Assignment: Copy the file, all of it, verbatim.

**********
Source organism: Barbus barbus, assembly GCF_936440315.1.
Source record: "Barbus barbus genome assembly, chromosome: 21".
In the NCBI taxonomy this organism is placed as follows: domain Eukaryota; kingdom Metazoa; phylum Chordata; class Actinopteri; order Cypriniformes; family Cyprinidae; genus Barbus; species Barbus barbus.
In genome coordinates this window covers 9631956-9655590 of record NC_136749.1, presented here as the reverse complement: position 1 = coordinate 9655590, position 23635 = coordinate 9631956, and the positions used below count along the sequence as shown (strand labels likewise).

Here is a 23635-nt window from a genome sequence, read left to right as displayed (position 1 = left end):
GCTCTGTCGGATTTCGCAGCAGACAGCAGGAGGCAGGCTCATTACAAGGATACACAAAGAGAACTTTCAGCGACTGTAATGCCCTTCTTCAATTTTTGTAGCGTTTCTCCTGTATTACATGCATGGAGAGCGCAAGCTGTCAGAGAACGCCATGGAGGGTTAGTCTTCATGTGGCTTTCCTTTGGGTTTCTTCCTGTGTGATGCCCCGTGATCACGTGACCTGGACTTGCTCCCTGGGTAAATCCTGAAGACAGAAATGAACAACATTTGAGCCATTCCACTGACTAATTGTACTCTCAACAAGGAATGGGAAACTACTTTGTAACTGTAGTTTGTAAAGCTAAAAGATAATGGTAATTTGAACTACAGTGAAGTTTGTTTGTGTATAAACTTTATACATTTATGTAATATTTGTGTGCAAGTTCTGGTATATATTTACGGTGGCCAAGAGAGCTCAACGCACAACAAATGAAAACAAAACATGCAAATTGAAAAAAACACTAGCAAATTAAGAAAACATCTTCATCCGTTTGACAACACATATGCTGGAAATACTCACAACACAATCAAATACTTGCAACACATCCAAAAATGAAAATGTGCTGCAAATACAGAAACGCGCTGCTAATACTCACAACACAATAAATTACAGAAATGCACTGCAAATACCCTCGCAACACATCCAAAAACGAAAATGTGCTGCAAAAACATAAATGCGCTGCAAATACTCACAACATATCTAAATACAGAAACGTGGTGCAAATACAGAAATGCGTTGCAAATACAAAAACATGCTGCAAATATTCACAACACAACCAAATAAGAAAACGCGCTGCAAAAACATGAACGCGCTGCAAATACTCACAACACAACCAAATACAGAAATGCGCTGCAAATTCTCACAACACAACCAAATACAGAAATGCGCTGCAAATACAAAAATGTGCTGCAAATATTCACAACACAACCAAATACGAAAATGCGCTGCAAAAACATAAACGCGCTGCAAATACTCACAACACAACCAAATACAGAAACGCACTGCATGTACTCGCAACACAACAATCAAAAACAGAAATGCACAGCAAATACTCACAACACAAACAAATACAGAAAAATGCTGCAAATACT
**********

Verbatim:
Source organism: Barbus barbus, assembly GCF_936440315.1.
Source record: "Barbus barbus genome assembly, chromosome: 21".
In the NCBI taxonomy this organism is placed as follows: domain Eukaryota; kingdom Metazoa; phylum Chordata; class Actinopteri; order Cypriniformes; family Cyprinidae; genus Barbus; species Barbus barbus.
In genome coordinates this window covers 9631956-9655590 of record NC_136749.1, presented here as the reverse complement: position 1 = coordinate 9655590, position 23635 = coordinate 9631956, and the positions used below count along the sequence as shown (strand labels likewise).

Here is a 23635-nt window from a genome sequence, read left to right as displayed (position 1 = left end):
GCTCTGTCGGATTTCGCAGCAGACAGCAGGAGGCAGGCTCATTACAAGGATACACAAAGAGAACTTTCAGCGACTGTAATGCCCTTCTTCAATTTTTGTAGCGTTTCTCCTGTATTACATGCATGGAGAGCGCAAGCTGTCAGAGAACGCCATGGAGGGTTAGTCTTCATGTGGCTTTCCTTTGGGTTTCTTCCTGTGTGATGCCCCGTGATCACGTGACCTGGACTTGCTCCCTGGGTAAATCCTGAAGACAGAAATGAACAACATTTGAGCCATTCCACTGACTAATTGTACTCTCAACAAGGAATGGGAAACTACTTTGTAACTGTAGTTTGTAAAGCTAAAAGATAATGGTAATTTGAACTACAGTGAAGTTTGTTTGTGTATAAACTTTATACATTTATGTAATATTTGTGTGCAAGTTCTGGTATATATTTACGGTGGCCAAGAGAGCTCAACGCACAACAAATGAAAACAAAACATGCAAATTGAAAAAAACACTAGCAAATTAAGAAAACATCTTCATCCGTTTGACAACACATATGCTGGAAATACTCACAACACAATCAAATACTTGCAACACATCCAAAAATGAAAATGTGCTGCAAATACAGAAACGCGCTGCTAATACTCACAACACAATAAATTACAGAAATGCACTGCAAATACCCTCGCAACACATCCAAAAACGAAAATGTGCTGCAAAAACATAAATGCGCTGCAAATACTCACAACATATCTAAATACAGAAACGTGGTGCAAATACAGAAATGCGTTGCAAATACAAAAACATGCTGCAAATATTCACAACACAACCAAATAAGAAAACGCGCTGCAAAAACATGAACGCGCTGCAAATACTCACAACACAACCAAATACAGAAATGCGCTGCAAATTCTCACAACACAACCAAATACAGAAATGCGCTGCAAATACAAAAATGTGCTGCAAATATTCACAACACAACCAAATACGAAAATGCGCTGCAAAAACATAAACGCGCTGCAAATACTCACAACACAACCAAATACAGAAACGCACTGCATGTACTCGCAACACAACAATCAAAAACAGAAATGCACAGCAAATACTCACAACACAAACAAATACAGAAAAATGCTGCAAATACT